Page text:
3. My friend I and I discussed this yesterday. While part of me still sees this a step back in time, I certainly understand the health, and environmental impacts. I was only invisioning the ‘homemade’ type but I guess having seen there are made ones that make this easier and using them at home while using others while out in public wouldn’t be a hardship. I don’t really have ‘periods’ anymore just light spotting something like this may be comfortable without the irritation of a sticky back liner. If it works for you then I say go for it, as long as people don’t judge others who just can’t make this leap back into time.

  4. Another item to add to your reusable stash is a Diva cup. (There are other brands/names out there, but I think they all do the same thing.) Its a silicon cup that you insert just like a tampon and then empty/rinse occassionally (sometimes I only have to do this twice a day). Its great for sleeping, exercising, etc. You can leave it in for longer ammounts of time safely, unlike a tampon. I started investigating cloth pads and the cup when my periods started getting really heavy and painful. Most people, myself included, find that after they stop using the conventional pads and tampons, they actually have lighter periods and less cramping. There is apparently something in the disposables (chemical of some kind) that actually pulls the blood out and causes us to bleed more.

  5. I was going to mention the Diva cup as well! For people who normally use tampons and don’t want to use pads this can be a great option.

  6. I third the Diva cup. I haven’t had to buy feminine products in several years. I found the cheapest price at Lucky Vitamin.com.

  7. I tried the Diva Cup and it didn’t work well for me. It was uncomfortable (and, yes, I tried a few tips I read online, including trimming the stem) – I think it’s due to the way my cervix is shaped or something.

    But I love cloth pads! I got mine from http://www.theessenceofeve.com – and there are a lot of WAHMs who make them on hyenacart and etsy.

    I also initially thought it’d be gross, but it’s really not, you get used to it very quickly. I highly recommend BacOut by BioKleen – I spray some on each pad and put it in a cloth wetbag until I wash them…this has seemed to get them cleaner and keep them fresh-smelling.

  8. I was going to mention The Keeper Cup and The Diva Cup(I’ve only tried the Keeper)but others beat me to it. I started using cloth pads a few months ago, shortly after starting to use family cloths, after reading about those here. Thank you for spreading the green news and for opening our eyes and our minds!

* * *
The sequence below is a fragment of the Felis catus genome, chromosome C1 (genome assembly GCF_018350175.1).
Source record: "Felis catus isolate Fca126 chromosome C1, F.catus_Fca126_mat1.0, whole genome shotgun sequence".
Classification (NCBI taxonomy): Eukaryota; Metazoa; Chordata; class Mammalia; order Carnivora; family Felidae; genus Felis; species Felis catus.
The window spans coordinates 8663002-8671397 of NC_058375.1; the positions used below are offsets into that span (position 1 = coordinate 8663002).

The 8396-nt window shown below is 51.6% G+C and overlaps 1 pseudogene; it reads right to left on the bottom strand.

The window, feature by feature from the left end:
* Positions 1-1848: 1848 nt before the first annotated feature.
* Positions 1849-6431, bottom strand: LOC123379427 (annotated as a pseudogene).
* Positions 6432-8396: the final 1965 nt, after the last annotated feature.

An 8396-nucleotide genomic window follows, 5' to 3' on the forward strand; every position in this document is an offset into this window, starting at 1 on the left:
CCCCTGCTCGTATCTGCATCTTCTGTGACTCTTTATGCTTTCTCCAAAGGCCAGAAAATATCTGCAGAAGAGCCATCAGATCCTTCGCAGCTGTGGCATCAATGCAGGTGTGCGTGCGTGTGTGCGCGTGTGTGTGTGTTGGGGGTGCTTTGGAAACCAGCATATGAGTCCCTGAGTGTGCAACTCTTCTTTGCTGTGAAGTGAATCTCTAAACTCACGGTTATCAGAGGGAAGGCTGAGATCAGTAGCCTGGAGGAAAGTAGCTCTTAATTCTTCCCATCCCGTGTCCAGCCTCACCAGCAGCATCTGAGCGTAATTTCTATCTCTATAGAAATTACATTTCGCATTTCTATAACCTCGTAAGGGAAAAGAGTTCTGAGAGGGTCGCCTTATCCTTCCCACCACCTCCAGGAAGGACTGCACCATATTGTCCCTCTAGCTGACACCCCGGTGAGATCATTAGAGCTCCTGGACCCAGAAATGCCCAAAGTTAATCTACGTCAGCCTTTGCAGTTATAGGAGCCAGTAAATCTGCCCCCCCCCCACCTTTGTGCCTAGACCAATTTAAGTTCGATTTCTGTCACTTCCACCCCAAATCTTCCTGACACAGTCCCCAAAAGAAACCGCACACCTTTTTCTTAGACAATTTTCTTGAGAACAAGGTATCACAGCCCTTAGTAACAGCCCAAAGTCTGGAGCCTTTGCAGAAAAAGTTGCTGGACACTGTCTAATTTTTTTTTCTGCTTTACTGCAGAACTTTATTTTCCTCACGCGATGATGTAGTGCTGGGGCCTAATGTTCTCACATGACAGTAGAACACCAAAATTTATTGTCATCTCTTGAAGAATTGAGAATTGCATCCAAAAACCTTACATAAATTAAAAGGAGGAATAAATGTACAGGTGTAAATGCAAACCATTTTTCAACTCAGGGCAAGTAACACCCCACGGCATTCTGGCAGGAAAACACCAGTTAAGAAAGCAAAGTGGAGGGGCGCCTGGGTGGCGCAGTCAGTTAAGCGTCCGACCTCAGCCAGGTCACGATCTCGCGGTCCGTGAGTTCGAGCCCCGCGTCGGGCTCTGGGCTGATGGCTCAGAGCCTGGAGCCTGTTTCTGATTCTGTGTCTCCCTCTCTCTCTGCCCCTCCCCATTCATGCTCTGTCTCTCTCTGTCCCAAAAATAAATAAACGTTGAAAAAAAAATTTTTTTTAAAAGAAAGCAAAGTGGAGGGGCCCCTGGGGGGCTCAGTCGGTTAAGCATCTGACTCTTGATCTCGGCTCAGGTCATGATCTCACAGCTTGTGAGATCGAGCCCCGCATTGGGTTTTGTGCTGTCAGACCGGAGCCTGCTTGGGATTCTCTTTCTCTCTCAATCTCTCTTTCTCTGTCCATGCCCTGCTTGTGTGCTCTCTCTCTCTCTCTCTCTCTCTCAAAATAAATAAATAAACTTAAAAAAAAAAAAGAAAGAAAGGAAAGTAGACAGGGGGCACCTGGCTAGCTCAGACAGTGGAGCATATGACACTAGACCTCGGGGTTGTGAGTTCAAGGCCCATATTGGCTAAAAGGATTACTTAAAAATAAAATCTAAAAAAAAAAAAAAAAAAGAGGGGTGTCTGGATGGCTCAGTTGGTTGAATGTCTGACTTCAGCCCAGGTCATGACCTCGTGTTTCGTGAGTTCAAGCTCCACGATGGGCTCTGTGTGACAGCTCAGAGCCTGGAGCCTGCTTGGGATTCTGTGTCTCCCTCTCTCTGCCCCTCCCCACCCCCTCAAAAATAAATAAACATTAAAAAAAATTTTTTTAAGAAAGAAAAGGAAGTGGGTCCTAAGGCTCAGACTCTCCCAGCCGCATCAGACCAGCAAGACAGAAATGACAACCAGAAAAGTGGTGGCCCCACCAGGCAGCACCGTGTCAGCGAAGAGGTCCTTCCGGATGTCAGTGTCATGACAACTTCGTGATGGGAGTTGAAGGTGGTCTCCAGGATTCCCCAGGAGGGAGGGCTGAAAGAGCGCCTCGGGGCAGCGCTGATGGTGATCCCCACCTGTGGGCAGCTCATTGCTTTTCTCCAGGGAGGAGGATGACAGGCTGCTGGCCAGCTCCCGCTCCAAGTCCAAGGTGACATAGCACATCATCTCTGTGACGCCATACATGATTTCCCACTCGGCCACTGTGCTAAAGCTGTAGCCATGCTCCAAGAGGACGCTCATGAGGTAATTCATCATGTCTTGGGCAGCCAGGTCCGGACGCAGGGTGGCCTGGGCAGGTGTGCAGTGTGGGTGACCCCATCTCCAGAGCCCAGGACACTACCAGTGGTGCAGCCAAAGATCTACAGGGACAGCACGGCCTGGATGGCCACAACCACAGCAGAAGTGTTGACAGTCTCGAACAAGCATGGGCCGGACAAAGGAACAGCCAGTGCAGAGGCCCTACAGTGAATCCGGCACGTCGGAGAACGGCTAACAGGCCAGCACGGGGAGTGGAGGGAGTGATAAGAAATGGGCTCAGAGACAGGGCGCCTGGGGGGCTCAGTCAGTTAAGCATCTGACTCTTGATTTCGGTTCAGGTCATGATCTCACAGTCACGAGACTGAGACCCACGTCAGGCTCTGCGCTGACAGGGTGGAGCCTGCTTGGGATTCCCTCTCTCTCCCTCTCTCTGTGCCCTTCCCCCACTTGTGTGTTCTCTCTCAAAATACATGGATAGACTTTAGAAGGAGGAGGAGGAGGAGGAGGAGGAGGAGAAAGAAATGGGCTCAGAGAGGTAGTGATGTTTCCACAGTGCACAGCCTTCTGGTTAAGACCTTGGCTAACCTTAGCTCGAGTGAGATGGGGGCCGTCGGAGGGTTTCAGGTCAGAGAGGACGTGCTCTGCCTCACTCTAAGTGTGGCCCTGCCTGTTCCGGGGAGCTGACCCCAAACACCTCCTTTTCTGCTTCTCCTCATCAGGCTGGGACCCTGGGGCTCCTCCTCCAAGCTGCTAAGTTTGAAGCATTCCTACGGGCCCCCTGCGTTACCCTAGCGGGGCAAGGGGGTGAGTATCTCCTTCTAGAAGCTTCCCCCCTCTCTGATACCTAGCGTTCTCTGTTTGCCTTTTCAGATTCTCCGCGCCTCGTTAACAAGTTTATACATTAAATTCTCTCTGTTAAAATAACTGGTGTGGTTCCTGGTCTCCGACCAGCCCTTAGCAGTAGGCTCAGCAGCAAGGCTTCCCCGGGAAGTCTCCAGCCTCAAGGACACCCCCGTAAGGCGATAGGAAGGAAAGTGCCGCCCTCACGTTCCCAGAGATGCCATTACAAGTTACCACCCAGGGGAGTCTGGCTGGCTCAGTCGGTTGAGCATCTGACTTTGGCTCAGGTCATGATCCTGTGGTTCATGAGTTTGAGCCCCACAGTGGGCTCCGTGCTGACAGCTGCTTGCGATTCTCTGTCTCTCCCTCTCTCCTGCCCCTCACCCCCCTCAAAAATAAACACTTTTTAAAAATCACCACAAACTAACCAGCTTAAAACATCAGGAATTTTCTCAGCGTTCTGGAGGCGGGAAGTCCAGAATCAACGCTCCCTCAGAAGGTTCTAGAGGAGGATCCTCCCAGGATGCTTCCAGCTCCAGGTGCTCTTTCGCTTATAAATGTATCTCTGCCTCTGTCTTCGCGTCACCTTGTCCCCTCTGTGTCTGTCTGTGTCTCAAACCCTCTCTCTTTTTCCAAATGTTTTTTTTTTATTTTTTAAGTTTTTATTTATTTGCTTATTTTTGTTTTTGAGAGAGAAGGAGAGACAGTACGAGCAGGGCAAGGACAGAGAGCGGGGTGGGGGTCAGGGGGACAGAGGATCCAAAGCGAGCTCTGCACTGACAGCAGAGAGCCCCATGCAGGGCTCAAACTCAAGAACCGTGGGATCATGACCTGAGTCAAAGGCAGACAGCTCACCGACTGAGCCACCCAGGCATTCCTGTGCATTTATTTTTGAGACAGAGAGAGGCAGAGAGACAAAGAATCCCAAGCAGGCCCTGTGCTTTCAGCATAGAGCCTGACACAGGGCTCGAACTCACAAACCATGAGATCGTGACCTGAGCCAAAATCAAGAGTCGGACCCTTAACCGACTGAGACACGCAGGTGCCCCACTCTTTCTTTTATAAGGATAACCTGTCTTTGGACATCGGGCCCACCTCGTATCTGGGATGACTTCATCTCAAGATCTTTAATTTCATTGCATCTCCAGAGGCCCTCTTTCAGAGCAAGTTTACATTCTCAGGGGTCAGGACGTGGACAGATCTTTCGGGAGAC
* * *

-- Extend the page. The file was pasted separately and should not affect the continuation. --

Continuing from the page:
9. I have just recently partially switched to cloth pads. The only reason I haven’t fully switched is because I need to make some more… I LOVE them! I had less cramps than I’ve had in the past, they don’t make that crinkly noise that disposables to and they were SO comfy. I made my own pattern and didn’t bother turning and topstitching and used some PUL I had from making diapers, micro fiber terry and velour or flannel and I couldn’t be happier with my experiment. Now, I just need to find some time to sew about 10 more so I’ll have enough.

  10. I’m definitely going to give this a try when I have some time to sit down and make some. Thanks for sharing!

  11. I’ve tried the Diva Cup, but I just don’t like it. It pinches me no matter how I insert it, and if it doesn’t pinch, it leaks. I’ve read and re-read the instructions and looked for tips online. It’s not for me. So I’ve switched to Seventh Generation pads. (Whole Foods’ store brand was awful!) Maybe I can get up the nerve to try cloth pads, but I’m not sure the environmental concern is enough to push me over the edge. Perhaps I’ll keep recycling and call it a day.

    P.S. I buy the Seventh Generation pads at Vitacost.com at a significant discount.

  12. I was just writing to mention the Diva cup too. Actually, I have both the Diva cup and “The Keeper”, which is the original version of the Diva cup (by a different company). I find that the Diva is more comfortable to wear, but harder to insert, whereas the Keeper is easier to get in properly, but not quite as comfortable. With either of them, though, only a light pad is necessary (and cloth ones are perfect for light pads), so when I’m at work or away from home, I feel like that’s the easiest option.

  13. Oh, and one more thing:

    For heavy pads or night time wear, I take cut an old, worn out cloth diaper (we use Chinese prefolds) in half, and sew it into a 1/4 size tube. They’re ugly, but super easy and really do hold a lot.

  14. I investigated this years ago when I had months of miscarriages (and therefore, bleeding). I’ve never taken the plunge, but I’ll have to think about it again. Great info.

    Thanks for the link, too.

  15. Between a miscarriage, my pregnancy with my daughter and being pregnant now, I’ve only had a period for about 6 months in the last two and a half years. Lucky me! 😉 However, during that time I used the Diva Cup and LOVED it. I’m planning to make my own cloth pads for after I deliver in June (which reminds me… I need to get started on that!).

  16. I bought the keeper last year about this time and was really excited about using it. However, a surprise pregnancy came along (LOL) and I never did get to try it! Maybe in a few more months… In the meantime I’m enjoying nursing baby boy #5!

  17. I have gone back and forth on the cloth issue! I have heard that there is actually abestos in the disposable pads that causes women to have heavier and longer cycles. I don’t know if that is true but it wouldn’t surprise me! I guess my cycle is so heavy that I am afraid to use the cloth. Thank you for bringing this up to me again though, I really think it is something I should look into!